Finally, I had a working Drupal 8 site at my disposal. The first thing that I noticed was updated styling/layout for the admin bar. That bar was new for the Drupal 7 core, and available as an add-on module for Drupal 6. I've found it to be quite indispensablefor navigating the admin pages of the site. The pill shaped menu items are gone now, and they've been replaced with rectangular buttons with an associated icon for each. I wasn't terribly thrilled with the extra 'flash' that those icons provide until I realized that they have a very real purpose when the admin bar responds to narrow screen widths. Basically, the text labels go away and you only have buttons with icons. All of the items that we were familiar with in Drupal 7 have been compressed into a single 'Menu' button for the Drupal 8 admin bar. Clicking this button displays another menu bar below the main one, and you now have the option of docking the menu horizontally under the main bar (default), or vertically at the left side of the page. For narrower screen widths, this secondary menu switches to the vertical layout automatically, although you still have the capability to change it back to horizontal.
BUG NOTE: There's a mysterious pencil icon at the left side of the admin menu. Clicking it causes toggles the background color of the button either blue or black, but doesn't seem to affect anything else. I'll be interested to see what they have planned for that.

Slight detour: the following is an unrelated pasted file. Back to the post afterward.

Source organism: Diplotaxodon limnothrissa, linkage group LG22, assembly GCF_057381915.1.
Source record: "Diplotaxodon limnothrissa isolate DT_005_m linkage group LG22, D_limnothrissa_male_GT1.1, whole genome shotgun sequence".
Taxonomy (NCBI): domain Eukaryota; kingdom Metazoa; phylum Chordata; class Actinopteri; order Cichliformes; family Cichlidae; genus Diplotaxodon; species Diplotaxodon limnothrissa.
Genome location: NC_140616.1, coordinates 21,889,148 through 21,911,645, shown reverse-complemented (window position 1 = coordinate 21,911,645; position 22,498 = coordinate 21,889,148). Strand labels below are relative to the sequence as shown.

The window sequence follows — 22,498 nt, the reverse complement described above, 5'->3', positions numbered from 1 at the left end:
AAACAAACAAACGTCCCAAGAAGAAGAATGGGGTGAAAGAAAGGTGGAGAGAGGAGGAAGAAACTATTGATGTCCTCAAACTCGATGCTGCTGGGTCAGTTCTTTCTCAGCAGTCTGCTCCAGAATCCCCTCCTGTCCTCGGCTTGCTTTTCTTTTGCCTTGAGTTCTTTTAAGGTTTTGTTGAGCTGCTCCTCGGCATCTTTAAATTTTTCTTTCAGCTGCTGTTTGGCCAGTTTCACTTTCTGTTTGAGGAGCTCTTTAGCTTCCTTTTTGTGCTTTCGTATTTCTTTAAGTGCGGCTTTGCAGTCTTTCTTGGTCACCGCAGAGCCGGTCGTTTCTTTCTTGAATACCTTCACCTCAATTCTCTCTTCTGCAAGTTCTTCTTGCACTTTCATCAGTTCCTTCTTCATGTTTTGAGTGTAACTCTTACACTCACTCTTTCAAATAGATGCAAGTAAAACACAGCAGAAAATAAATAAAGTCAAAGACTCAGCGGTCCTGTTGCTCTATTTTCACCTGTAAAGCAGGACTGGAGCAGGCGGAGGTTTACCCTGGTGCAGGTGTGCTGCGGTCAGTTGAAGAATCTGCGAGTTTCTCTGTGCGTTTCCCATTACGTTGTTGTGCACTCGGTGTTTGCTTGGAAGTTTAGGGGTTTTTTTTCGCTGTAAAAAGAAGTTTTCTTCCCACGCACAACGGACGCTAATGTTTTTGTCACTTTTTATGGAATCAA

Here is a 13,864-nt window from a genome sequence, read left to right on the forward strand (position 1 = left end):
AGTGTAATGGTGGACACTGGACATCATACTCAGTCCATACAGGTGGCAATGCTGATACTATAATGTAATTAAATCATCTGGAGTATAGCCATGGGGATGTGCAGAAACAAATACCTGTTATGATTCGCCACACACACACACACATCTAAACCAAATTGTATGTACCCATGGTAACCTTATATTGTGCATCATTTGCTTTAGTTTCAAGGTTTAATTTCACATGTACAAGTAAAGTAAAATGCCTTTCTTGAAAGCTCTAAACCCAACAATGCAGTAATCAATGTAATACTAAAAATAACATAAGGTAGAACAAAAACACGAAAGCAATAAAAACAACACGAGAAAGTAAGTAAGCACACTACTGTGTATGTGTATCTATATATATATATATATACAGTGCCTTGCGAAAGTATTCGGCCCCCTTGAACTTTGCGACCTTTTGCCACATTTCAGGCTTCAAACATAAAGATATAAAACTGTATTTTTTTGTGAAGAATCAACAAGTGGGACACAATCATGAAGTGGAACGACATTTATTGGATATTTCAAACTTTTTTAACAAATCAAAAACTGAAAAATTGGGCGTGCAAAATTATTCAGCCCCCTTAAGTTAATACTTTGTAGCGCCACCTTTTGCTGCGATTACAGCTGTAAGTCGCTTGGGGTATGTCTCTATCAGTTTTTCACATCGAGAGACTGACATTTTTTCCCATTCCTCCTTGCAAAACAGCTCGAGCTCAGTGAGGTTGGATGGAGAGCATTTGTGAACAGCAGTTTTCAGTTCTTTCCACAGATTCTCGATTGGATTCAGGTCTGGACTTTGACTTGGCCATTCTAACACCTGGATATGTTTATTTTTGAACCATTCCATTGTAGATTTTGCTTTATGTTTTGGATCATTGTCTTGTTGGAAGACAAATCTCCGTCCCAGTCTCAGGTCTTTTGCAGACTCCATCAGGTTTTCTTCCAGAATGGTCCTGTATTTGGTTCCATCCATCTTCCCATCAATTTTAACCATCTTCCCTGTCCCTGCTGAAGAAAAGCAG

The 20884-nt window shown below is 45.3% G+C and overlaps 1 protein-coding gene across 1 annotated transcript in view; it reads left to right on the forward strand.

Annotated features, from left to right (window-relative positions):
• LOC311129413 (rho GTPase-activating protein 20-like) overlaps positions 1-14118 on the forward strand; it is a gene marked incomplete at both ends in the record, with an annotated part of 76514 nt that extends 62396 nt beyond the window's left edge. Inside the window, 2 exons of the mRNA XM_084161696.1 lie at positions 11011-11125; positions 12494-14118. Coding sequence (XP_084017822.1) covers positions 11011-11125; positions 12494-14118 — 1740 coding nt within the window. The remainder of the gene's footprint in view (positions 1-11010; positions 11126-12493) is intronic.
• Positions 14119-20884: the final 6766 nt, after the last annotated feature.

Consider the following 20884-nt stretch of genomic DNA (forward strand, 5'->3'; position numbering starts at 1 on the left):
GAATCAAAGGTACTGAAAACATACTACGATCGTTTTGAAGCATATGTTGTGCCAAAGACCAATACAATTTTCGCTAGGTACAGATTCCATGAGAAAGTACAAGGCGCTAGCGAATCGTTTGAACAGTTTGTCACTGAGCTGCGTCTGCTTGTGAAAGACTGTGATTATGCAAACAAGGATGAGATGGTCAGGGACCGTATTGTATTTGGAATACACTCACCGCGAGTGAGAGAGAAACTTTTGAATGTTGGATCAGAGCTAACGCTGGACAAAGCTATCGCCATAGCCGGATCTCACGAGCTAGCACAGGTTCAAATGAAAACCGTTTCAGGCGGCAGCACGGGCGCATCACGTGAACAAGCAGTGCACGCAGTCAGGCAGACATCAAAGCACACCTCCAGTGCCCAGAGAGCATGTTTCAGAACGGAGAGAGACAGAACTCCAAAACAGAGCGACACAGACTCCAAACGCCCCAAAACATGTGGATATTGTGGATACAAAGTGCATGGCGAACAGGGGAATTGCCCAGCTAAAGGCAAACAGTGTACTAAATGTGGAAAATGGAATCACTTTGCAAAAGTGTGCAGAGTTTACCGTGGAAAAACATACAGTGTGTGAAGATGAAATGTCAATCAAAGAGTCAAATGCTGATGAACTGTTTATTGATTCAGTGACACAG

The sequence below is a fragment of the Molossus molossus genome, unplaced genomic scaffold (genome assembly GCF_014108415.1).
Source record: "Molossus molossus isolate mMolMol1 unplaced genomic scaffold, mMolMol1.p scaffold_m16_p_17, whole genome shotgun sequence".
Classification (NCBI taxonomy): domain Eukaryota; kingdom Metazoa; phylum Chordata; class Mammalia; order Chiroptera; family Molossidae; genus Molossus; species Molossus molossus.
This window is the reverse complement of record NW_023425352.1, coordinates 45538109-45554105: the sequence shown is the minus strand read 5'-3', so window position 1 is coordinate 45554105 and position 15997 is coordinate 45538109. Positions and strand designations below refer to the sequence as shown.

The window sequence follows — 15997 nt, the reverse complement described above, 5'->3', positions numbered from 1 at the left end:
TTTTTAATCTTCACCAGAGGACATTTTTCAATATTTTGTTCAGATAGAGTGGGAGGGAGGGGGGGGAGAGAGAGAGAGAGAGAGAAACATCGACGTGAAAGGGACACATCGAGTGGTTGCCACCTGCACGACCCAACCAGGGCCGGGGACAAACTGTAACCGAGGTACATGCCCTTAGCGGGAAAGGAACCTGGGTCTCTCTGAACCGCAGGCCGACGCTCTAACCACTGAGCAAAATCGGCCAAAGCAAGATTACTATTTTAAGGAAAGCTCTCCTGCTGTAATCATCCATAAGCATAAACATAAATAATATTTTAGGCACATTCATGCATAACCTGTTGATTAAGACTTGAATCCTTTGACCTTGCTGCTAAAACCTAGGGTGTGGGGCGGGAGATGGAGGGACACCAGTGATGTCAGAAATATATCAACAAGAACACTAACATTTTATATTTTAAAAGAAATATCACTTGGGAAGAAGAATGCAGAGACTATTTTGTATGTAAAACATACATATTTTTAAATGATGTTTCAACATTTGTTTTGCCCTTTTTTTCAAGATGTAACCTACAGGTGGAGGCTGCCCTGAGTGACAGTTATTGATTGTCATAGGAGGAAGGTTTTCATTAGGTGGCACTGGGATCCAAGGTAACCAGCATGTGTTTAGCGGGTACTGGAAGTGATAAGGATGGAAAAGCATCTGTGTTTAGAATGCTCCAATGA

The Drupal 8 development release comes packaged with 'Bartik 8.0' as the default site theme and interestingly enough, 'Seven 8.0' as the admin theme. 'Stark 8.0' is also included, but disabled by default. The settings pages for these themes haven't changed much from Drupal 7, so I don't have much to comment on. I changed the default colors for Bartik to represent my Alma Mater, Oklahoma State University, and I moved on to more interesting things. The overall user interface has a couple notable updates though, particularly when you are logged in. The gear icons for block settings that we saw in Drupal 7 have been replaced with a Pencil icon. Several of the inline admin links in Drupal 7 have been styled as buttons in Drupal 8, and they remind me of the styling seen in the Twitter Bootstrap library. The Bartik theme now behaves responsive depending on the overall screen width.New and Exciting Core Modules
First off, the menu item previously titled 'Modules' is now called 'Extend'. Luckily, it falls in the same position relative to the other links in the admin menu, so there was no doubt about where that link was going to take me. This is by no means a comprehensive list of the new modules for Drupal 8, but these are the ones that I'm most excited about:
- CKEditor - One of my biggest complaints about Drupal 7 is that it's not packaged by default with a good WYSIWYG. The CKEditor modules is disabled by default, but it's in the core. There's a requirement to enable the 'Text Editor' module, but that's provided in the core as well. BONUS: You don't need to download the CKEditor library manually anymore. It's included as well.
- Email Field - Automatically validates the format of provided email addresses, and generates a 'mailto:' link when displayed.
- Entity Reference Field - This CCK field type is key to creating relationships between content types. I've watched it grow from 'Node Reference' in Drupal 6 to 'Reference' in Drupal 7 before being included in the core for Drupal 8. As the name implies, it's useful for linking to much more than just nodes and users now. If you can define an entity in Drupal, this field will link to items of that type.